Spaceflight is historically expensive. The best starting point for making a mission more cost-effective is to challenge the notion of what is required to accomplish the mission. Space missions suffer a viscous circle: they traditionally do not deal in volume production so they are expensive; because they are expensive they ‘cannot fail’; and since they cannot fail, their success must be assured…which is expensive! The result is that mission designers spend a lot of resources attempting to assure a mission succeeds because it is too expensive to tolerate failure. However, there are ways to help strike a more efficient balance, an area in which LCROSS was a pathfinder:
Performance. The first step in containing cost and risk is to eliminate the pursuit of maximum performance, which is expensive. LCROSS was not a Faster, Better, Cheaper mission; it was a Faster, ‘Good-enough’, and therefore Cheaper mission. The spacecraft was simple by design and, as a result, was a low-risk approach.
Risk tolerance. Another way to save cost is in the risk classification of the mission. NASA carries four mission risk classification levels: A, B, C & D, wherein Class A is the least risk tolerant (expensive flagship or human spaceflight missions) and Class D is the most risk tolerant (smaller robotic missions). LCROSS and RP are both designated Class D missions. This classification enables accepting greater technical and programmatic risk, such as tight schedules or constrained funding. It also enables ‘single-string’ designs, which means that there is no redundancy, an approach that allows the mission designer to save mass, cost and schedule by streamlining both the design process and the complexity of the system.
Design to cost. This involves looking at what capabilities exist to minimally achieve mission goals. LCROSS was a design-to-cost (DTC) project: by working as much as possible with existing designs, we had a set of capabilities with which to work, and that helped to contain cost and schedule.
Risk retirement. Where custom designs are required, retire risk as soon as possible. RP is very much taking this approach with RP15, which allows changes to be made in Phase-A, when they are much easier and less costly to implement. Risk retirement also means evaluating the degree to which testing is required - if at all. There is no value in having one system with a 98 per cent confidence level when another has only a 70 per cent confidence. For example, if your communications system fails, it doesn’t matter that the other systems are working beautifully, as you are no longer able to communicate with the spacecraft!
Reinventing the source
There are traditional sources for space missions and then there are alternative sources which might enable a flight project to be more efficient. The term ‘source’ is used loosely here to apply to hardware, instruments or even people. RP is exploring a number of different source opportunities, based on some of the principals of the LCROSS mission.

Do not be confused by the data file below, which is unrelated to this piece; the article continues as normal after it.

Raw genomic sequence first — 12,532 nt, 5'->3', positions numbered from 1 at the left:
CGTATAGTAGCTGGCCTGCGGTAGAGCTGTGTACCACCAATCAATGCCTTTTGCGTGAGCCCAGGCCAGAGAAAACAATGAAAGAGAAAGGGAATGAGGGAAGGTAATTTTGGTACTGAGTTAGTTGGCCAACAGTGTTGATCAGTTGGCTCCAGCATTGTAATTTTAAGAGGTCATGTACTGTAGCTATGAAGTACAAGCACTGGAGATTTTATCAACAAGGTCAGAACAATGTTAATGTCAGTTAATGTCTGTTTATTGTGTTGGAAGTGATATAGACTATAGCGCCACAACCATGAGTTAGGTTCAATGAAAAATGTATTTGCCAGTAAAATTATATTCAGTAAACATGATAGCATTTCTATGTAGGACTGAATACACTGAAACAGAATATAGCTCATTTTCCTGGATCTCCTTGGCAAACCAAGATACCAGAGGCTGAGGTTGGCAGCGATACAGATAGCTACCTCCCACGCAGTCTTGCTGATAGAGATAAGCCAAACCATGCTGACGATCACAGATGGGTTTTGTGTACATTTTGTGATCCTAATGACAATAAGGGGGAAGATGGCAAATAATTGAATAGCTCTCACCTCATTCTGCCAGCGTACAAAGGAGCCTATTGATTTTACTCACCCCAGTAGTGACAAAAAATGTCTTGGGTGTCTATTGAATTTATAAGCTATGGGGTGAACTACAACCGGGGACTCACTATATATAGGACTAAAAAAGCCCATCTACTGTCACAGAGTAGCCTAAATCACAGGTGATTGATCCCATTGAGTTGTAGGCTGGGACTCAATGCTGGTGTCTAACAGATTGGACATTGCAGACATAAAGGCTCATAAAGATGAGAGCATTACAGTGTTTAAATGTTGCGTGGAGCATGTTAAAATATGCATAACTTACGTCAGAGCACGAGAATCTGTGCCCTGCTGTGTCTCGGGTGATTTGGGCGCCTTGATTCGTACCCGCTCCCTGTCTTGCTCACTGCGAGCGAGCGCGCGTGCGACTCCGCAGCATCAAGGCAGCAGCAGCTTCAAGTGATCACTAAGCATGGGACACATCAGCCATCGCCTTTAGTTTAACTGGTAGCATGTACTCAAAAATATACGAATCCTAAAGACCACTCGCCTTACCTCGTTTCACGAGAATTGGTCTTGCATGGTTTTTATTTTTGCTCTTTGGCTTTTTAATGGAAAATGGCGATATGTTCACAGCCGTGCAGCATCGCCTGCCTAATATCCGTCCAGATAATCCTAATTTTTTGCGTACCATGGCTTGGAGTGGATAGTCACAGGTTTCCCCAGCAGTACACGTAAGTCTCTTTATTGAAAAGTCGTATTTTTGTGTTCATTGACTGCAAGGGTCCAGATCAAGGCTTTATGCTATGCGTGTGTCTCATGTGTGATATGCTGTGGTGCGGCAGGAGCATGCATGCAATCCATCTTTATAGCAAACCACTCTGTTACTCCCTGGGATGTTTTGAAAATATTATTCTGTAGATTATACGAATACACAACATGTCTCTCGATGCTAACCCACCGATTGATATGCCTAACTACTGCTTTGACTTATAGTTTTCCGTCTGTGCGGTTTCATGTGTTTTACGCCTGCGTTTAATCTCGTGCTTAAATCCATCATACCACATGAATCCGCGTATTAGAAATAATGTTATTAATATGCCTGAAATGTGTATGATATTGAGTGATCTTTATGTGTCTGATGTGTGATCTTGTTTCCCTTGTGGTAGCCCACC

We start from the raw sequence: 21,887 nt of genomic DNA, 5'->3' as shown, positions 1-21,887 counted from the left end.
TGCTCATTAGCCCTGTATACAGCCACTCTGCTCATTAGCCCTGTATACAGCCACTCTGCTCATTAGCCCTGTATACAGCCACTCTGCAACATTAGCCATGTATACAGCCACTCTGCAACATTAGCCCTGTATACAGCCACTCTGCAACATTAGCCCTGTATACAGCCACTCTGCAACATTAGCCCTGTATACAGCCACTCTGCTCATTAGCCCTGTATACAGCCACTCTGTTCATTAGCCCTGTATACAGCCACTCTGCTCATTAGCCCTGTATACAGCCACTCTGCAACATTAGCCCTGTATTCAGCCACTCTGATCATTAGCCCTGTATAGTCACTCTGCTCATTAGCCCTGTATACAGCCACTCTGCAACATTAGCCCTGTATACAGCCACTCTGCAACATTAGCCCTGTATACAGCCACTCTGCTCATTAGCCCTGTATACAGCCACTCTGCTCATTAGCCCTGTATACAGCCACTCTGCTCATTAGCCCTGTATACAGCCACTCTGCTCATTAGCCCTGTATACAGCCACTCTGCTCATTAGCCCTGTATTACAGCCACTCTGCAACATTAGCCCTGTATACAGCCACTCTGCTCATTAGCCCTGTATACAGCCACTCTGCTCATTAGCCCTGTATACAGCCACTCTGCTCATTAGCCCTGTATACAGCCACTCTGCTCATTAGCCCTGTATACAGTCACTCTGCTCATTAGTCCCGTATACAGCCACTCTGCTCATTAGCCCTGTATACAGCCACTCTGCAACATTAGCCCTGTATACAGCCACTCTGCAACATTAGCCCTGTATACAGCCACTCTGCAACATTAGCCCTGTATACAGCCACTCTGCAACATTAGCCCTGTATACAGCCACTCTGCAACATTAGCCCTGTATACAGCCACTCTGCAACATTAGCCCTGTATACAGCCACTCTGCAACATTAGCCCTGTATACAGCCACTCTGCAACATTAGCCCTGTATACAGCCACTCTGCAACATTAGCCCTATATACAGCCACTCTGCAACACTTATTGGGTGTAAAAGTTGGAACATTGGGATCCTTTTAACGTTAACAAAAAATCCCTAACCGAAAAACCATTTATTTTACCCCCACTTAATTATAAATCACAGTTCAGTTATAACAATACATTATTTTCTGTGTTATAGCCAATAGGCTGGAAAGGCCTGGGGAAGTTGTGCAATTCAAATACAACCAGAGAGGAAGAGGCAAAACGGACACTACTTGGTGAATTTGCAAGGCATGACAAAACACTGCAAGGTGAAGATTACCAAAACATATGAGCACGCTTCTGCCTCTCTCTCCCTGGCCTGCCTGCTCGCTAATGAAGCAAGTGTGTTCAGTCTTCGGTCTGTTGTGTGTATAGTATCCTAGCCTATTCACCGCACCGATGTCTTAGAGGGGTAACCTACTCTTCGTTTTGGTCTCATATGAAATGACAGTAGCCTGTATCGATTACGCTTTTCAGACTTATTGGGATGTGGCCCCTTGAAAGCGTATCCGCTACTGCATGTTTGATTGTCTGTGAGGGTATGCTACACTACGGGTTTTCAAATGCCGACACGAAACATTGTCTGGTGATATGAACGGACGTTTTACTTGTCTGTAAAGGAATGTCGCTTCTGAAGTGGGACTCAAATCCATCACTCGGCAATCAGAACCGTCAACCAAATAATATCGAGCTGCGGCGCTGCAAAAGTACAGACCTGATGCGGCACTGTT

LCROSS was a pathfinder for cost-constrained missions, looking to Commercial Off-the-Shelf (COTS) instruments and flight-proven instruments such as the LCROSS visible camera. Instruments from the commercial and industrial world would ideally be ruggedised to improve their chances of survival in the launch and space environments, confirmed by vacuum, temperature and vibration testing, etc.
This approach was applied across the entire suite of LCROSS instruments including a thermal camera (MID-IR1), which has been used in motorsports applications; Near-IR spectrometers (NSP1 & NSP2) used in beer-making and carpet fibre analysis for assessing recyclability; UV visible spectrometers (UVS) from standard bench-top laboratory equipment; a visible camera routinely used for Space Shuttle launch imagery; and Near-IR cameras (NIR-cam) used in fibre-optic communications applications. We also discovered a surplus TDRSS satellite propulsion tank which, with some minor modifications, became the main propellant tank on LCROSS! We even used a TRIANA satellite Inertial Measurement Unit (IMU) in the LCROSS attitude control system design. In the end, this suite of instruments and flight hardware worked flawlessly, while saving a lot of money and time.
RP is taking a similar approach, where feasible, to decreasing cost and technical risk by flying a modified version of an LCROSS spectrometer, which has now also been utilised on the LADEE mission. We’re also taking battery technologies, cells and designs from the Robonaut robot and scaling the design for RP. These batteries have already been approved for deployment on the International Space Station (ISS), in and around humans, which saves a considerable amount of labour attempting to qualify a new battery design. Furthermore, the RP flight software is based on that built and successfully flown on the LADEE mission.